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caption: A teacher and student role play a mock citizenship test. The student, Mai Khanh Thi Bui, passed her test a few day after this photo was taken. 
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A teacher and student role play a mock citizenship test. The student, Mai Khanh Thi Bui, passed her test a few day after this photo was taken.
Credit: KUOW

State Funding Cuts Leave Hopeful Citizens In The Lurch

Hundreds of immigrants and refugees plan to head to Olympia Thursday for their annual legislative rally. One message they’ll take to lawmakers is about citizenship.

Nearly 200,000 Washington residents are eligible to become citizens, but the process can be long and complicated. Advocates want to make sure the state keeps up funding for various programs that help navigate the process, including classes at Asian Counseling and Referral Services in Seattle (ACRS), the state’s largest provider of citizenship classes.

At a recent ACRS class in South Seattle, about 40 Vietnamese immigrants turned their full attention to the booming teacher’s voice as she clicked through images on a projector screen. The slideshow paused on a photo of a man in a top hat.

“Abraham!” the teacher drilled. The class parroted back in unison: “Abraham.”

“Lincoln!”

“Lincoln.”

Many of the students are retirement age, but they’re back in school mode to prep for their citizenship test. Most have lived in the U.S. less than five years and still struggle with English, so the teacher weaves Vietnamese explanations throughout her lesson.

They review several history questions that could appear on the test. Then, the teacher tossed out an extra credit question, "What does slavery mean?"

A woman in the back of the room calls out a simple definition: “To sell people,” she said.

Budget Cuts For Citizenship

Xiangping Chen oversees ACRS’ citizenship program, with classes in various languages and locations. She meets a lot of aspiring citizens with their eye on a very specific goal: to vote.

“They’ve never done that in their own country. But after they become a U.S. citizen, they want a taste, you know, of democracy,” Chen said with a chuckle.

But sometimes democracy gets expensive.

State funding covers the costs of most citizenship programs for low-income immigrants, with most funds routed to the Department of Social and Health Services' naturalization services for people on public assistance.

But in 2010, during the recession, the state briefly cut all funding to the program -- nearly $3 million. Some citizenship programs closed; others scaled way back. It left thousands of clients in a lurch.

The DSHS funding has since been restored to about 65 percent of the 2010 budget. As a result, the number of clients served by the DSHS’ naturalization program dropped from 4,277 people in 2010 to 3,060 people in 2014.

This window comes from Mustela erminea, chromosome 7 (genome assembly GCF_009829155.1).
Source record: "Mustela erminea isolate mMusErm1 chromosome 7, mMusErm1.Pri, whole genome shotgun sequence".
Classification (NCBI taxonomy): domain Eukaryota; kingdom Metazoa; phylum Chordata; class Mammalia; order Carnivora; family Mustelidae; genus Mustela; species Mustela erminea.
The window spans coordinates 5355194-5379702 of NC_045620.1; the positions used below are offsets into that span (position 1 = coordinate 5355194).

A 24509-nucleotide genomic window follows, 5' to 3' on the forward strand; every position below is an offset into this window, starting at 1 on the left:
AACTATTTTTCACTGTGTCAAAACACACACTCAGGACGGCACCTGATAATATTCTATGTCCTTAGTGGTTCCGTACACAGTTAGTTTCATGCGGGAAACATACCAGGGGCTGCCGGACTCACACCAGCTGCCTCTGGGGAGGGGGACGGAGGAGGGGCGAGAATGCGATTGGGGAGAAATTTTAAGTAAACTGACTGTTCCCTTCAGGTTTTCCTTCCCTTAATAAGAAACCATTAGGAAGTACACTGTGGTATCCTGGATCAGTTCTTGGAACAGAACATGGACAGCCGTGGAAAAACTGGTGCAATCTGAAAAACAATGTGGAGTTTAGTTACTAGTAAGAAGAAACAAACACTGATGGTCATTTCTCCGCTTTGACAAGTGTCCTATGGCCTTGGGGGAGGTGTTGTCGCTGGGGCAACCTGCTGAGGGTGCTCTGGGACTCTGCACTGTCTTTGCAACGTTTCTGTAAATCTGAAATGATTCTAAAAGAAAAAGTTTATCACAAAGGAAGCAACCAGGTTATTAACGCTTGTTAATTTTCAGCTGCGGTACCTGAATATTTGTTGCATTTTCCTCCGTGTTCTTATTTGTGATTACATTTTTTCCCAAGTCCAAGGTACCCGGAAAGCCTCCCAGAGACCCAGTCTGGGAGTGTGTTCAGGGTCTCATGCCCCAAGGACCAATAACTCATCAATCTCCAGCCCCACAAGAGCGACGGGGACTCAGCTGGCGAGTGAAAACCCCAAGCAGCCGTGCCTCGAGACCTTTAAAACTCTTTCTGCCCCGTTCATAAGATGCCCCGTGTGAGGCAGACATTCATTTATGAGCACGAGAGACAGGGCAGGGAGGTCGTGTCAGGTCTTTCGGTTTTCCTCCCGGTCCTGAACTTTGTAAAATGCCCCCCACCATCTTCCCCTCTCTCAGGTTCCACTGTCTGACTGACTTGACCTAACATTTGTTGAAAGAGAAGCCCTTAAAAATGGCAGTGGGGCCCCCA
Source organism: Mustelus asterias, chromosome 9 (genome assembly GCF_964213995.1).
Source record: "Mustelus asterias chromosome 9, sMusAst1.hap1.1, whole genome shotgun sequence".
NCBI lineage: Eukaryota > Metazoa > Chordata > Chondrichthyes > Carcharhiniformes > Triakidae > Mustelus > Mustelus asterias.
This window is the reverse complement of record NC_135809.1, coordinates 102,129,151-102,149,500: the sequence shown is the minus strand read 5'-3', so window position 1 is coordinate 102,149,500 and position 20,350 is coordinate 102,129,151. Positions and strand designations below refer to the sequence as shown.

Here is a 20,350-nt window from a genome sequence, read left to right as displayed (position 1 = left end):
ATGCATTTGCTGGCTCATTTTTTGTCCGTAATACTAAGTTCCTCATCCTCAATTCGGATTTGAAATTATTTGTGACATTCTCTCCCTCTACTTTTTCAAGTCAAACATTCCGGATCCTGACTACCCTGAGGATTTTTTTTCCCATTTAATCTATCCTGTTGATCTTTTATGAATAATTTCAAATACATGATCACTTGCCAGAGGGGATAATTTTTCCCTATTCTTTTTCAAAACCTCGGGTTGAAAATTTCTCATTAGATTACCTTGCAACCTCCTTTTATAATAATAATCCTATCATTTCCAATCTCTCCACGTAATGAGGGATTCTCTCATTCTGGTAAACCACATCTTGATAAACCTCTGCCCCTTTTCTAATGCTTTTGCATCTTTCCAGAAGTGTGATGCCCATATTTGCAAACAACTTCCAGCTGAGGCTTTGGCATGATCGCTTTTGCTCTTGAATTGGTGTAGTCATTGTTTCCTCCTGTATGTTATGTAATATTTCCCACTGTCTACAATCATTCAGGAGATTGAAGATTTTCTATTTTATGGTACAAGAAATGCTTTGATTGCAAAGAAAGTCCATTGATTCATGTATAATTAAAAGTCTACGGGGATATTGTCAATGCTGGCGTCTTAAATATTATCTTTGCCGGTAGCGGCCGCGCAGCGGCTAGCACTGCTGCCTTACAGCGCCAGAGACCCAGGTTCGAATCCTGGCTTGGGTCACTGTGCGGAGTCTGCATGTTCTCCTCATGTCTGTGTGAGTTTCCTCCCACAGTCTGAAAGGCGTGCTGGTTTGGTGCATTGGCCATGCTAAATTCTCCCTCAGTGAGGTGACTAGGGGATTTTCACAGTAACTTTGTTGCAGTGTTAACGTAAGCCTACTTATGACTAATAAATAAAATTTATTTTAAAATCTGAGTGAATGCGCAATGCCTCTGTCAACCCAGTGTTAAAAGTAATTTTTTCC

The experience left providers like Chen worried the cuts could happen again. She sees these programs as vital to help people get past hurdles to citizenship, like learning English.

“You know, as Asian people they care about saving face,” Chen said. “If they fail, they feel they’ll be humiliated by other people.”

Saving face is one reason people delay the test, another is financial. It costs nearly $700 to apply for citizenship, which can be a hefty savings for many new immigrants in low-wage jobs.

State funding also helps with these fees. There’s incentive for the state to pay. For people who receive public assistance, like food stamps, some costs shift from the state to the federal government once they become citizens.

Studies also show people who gain citizenship become more involved in their community and tend to earn more money.

Connection To America

Outside the citizenship class at ACRS, Trung Dang Vuong, 57, said he looks forward to new opportunities and benefits as a citizen. He and his wife came here from Vietnam five years ago, where he said life was bleak.

Vuong launched into a long dialog about poverty and corruption in the communist country he left. He ended on a note about paying bribes in Vietnam.

“After university to go to work, we need to pay a little bit to the officer if we want to get a new job, a better job. Yeah, we have nothing in my country,” he said.

Vuong has a connection to America that goes back decades. It started with his father.

“My daddy -- he was a high officer in the Republic of Vietnam. I mean the previous government,” Voung said.

His father assisted the U.S. government during the war, and for that, later ended up in a labor camp. “He died after one year in 1976,” he said.

For Vuong’s father, his association with the U.S. cost him his life. But for Vuong, it brings a new home, and he’s more than ready to make it official.

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